Lo and behold, 121 Via del Cielo. I say this a lot, but I sincerely hope we get a chance to see what the new owner does with it.

Everyone knows that the TV studio is atop TV Hill. But there’s also the Dreier Building next door.

What’s the Dreier Building, you ask? This is from an interesting 2008 Wall Street Journal article about how many executives of home-building and financial-services firms made extraordinary amounts of money in the years directly preceding the housing crisis.

R. Chad Dreier, 61, chairman and chief executive of Ryland Group Inc.,a Calabasas, Calif., home builder, made $181 million over the five-year period. Specializing in mid-range homes, Ryland did well in the boom, entering into hot markets, such as Las Vegas and Ft. Myers, Fla. Most of its buyers financed homes through Ryland’s in-house mortgage unit, some through controversial interest-only mortgages. […]

Next door to his 4,900-square-foot hilltop house in Santa Barbara, Calif., a Dreier private company owns an office building that houses Mr. Dreier’s collection of baseball cards, sports memorabilia, gems, minerals and other items.

Perhaps he’s worried about the revolution, because there are a lot of signs like these.

At what point is the sign worse than the act?

Talk about yardifacts! And that’s a world-class parking lot.

Microneighborhood number three, on the west side of TV Hill, is home to the Santa Barbara Highlands condo complex. It’s huge, with “270 one- and two-bedroom Mediterranean-style townhomes,” according to the HOA website, which must be referring to a part of the Mediterranean I have yet to visit.

Some of the units’ outdoor areas are exposed to the street. I’m not sure how relaxed I’d feel napping in that hammock.

One large plus, however, is the access to Honda Valley Park. Many units look out over the park, which seems ideal.

Your dog would totally agree.

There clearly isn’t enough parking, despite the mod carports, because every time I’ve driven on Miramonte Drive, I’ve noticed the many cars in covers.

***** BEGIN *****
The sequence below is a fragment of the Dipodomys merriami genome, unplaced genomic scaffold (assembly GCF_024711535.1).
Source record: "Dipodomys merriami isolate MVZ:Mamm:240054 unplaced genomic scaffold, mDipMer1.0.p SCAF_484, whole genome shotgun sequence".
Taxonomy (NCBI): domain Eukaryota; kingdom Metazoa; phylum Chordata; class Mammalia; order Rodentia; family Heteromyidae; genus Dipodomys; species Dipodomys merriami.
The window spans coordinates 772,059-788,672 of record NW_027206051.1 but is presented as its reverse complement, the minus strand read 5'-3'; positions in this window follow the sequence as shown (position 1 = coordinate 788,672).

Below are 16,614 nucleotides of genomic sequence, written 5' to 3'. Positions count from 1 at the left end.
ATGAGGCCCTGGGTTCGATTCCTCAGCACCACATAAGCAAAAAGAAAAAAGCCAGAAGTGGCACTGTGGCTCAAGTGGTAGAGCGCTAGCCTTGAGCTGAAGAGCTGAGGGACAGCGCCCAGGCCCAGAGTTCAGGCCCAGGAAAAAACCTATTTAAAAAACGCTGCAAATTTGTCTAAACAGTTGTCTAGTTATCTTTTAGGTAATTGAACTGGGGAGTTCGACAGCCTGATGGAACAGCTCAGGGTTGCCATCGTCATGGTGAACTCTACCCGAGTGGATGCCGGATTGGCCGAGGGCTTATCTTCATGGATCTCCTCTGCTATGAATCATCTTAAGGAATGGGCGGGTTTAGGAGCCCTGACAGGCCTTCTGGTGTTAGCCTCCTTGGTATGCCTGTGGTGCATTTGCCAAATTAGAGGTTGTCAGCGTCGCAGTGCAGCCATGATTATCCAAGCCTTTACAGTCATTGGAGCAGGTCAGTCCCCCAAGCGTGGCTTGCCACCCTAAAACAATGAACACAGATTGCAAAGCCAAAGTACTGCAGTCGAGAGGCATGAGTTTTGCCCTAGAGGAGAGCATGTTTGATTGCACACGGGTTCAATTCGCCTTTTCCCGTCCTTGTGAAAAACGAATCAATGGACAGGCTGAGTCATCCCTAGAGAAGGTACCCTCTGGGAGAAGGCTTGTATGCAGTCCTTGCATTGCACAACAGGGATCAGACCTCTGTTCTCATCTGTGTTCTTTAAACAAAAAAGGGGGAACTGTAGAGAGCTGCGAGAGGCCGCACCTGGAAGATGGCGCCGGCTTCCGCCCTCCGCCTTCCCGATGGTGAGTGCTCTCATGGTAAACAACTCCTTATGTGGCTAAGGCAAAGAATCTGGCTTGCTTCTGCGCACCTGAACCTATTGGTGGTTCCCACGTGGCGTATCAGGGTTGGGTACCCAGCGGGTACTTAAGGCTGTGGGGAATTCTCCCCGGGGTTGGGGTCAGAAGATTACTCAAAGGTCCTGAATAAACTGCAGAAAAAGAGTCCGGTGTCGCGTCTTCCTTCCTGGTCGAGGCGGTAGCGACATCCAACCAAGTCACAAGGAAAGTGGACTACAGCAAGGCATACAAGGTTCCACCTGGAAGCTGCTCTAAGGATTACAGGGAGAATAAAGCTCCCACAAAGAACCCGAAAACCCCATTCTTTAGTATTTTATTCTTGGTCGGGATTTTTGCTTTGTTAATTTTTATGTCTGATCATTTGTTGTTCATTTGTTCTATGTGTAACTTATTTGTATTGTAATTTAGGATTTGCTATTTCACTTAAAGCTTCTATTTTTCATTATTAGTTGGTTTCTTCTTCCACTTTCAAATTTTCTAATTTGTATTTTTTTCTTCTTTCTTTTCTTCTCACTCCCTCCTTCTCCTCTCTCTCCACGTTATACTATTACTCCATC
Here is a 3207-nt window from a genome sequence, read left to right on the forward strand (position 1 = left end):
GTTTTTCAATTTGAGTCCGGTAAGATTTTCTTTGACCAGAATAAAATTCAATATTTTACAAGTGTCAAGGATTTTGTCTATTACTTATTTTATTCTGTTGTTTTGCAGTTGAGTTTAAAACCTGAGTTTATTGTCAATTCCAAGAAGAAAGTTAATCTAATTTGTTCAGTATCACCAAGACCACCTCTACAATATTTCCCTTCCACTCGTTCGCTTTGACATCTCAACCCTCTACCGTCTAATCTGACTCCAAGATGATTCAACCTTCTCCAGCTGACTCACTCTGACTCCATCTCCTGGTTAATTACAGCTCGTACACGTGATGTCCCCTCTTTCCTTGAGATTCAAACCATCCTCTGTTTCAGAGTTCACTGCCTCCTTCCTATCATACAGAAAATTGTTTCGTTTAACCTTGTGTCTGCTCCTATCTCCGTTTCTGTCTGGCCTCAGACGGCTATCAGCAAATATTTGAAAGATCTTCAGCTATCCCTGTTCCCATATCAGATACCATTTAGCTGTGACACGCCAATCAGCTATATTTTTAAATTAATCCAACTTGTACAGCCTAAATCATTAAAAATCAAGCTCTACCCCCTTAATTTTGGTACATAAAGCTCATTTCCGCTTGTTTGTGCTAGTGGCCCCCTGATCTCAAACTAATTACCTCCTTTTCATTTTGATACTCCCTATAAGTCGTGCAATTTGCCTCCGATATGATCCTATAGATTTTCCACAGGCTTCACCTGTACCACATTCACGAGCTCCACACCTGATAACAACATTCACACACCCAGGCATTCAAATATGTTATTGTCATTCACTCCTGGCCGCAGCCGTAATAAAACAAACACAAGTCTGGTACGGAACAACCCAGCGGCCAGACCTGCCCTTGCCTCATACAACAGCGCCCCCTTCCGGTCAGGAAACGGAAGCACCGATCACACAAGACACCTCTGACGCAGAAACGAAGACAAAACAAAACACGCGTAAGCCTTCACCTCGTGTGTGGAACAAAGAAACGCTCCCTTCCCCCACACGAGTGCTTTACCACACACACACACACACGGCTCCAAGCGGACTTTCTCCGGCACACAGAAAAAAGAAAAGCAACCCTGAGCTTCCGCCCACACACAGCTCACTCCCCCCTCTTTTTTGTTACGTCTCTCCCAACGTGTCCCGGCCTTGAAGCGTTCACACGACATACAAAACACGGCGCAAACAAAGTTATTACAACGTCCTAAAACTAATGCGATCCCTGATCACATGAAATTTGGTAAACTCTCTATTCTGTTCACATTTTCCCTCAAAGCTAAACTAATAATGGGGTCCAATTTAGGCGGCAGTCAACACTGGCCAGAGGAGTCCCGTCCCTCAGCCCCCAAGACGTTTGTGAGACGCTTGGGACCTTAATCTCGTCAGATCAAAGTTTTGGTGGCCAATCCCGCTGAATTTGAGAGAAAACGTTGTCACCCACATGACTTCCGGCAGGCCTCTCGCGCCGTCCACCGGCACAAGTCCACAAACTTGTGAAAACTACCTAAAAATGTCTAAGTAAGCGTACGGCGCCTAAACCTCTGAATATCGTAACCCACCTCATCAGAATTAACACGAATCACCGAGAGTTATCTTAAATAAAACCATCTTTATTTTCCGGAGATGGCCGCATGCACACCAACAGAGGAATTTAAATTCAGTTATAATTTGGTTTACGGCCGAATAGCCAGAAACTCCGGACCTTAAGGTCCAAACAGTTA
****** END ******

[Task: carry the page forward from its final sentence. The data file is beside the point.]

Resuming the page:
The entrance to VNA Health’s Serenity House, which provides hospice care, is embedded within the complex. I have to imagine its existence was a condition of allowing the mammoth condo development.

If I were in charge, I’d work on the sidewalk situation.

And this is clearly unacceptable.

Depending on how you look at it, Carrillo Street marks the end of the walk or the midway point, since I had to walk all the way back over the hill.

But it makes for a bummer of a finale. Instead, here are a bunch of quirky highlights—like an artsy curved fence.

And a fence that misses the point.

Perhaps it’s related to this gate…?

The architectural equivalent of double-bagging.

Proof that roof repairs really aren’t a DIY kind of thing.

Or maybe they are. :)

P.S. If only every lost sign got updated with good news….

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Walk With Me…
A Stroll in the Summerland Countryside
The Side Streets and Alleyways of Upper Oak Park
Quintessential Montecito at Butterfly Beach
Mixing Business and Pleasure in East Beach
It’s Only Milpas Street (But I Like It)
An Aimless Wander Through Hidden Valley
Voyage to the Heart of the San Roque Spider Web
Where the Streets Have Full Names
Once Upon a Time in the Hedgerow…
On the Golden Slope of Eucalyptus Hill
The Past Is Still Present in Old Town Goleta
The Haley Corridor Is Keeping It Real
The Unvarnished Appeal of Yankee Farm
Where Montecito Gets Down to Business
The Small Pleasures of Bungalow Haven
The Small-Town Charms of Samarkand
Climbing the Back of Eucalyptus Hill
Admiring the Backsides of Beachfront Houses on Padaro Lane
Social Distancing Made Easy at UCSB
In the Heart of the Golden Quadrangle
Is There a Better Neighborhood for a Stroll Than West Beach?
Up, Down, and All Around Montecito’s Pepper Hill
E. Canon Perdido, One of Downtown’s Best Strolling Streets
Montecito’s Prestigious Picacho Lane
Whitney Avenue in Summerland
School House Road and Camphor Place

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One Comment

BDC

Nice Partridge Family reference in your TV Hill walk. I’m not sure how I should feel about the fact that I recognized it…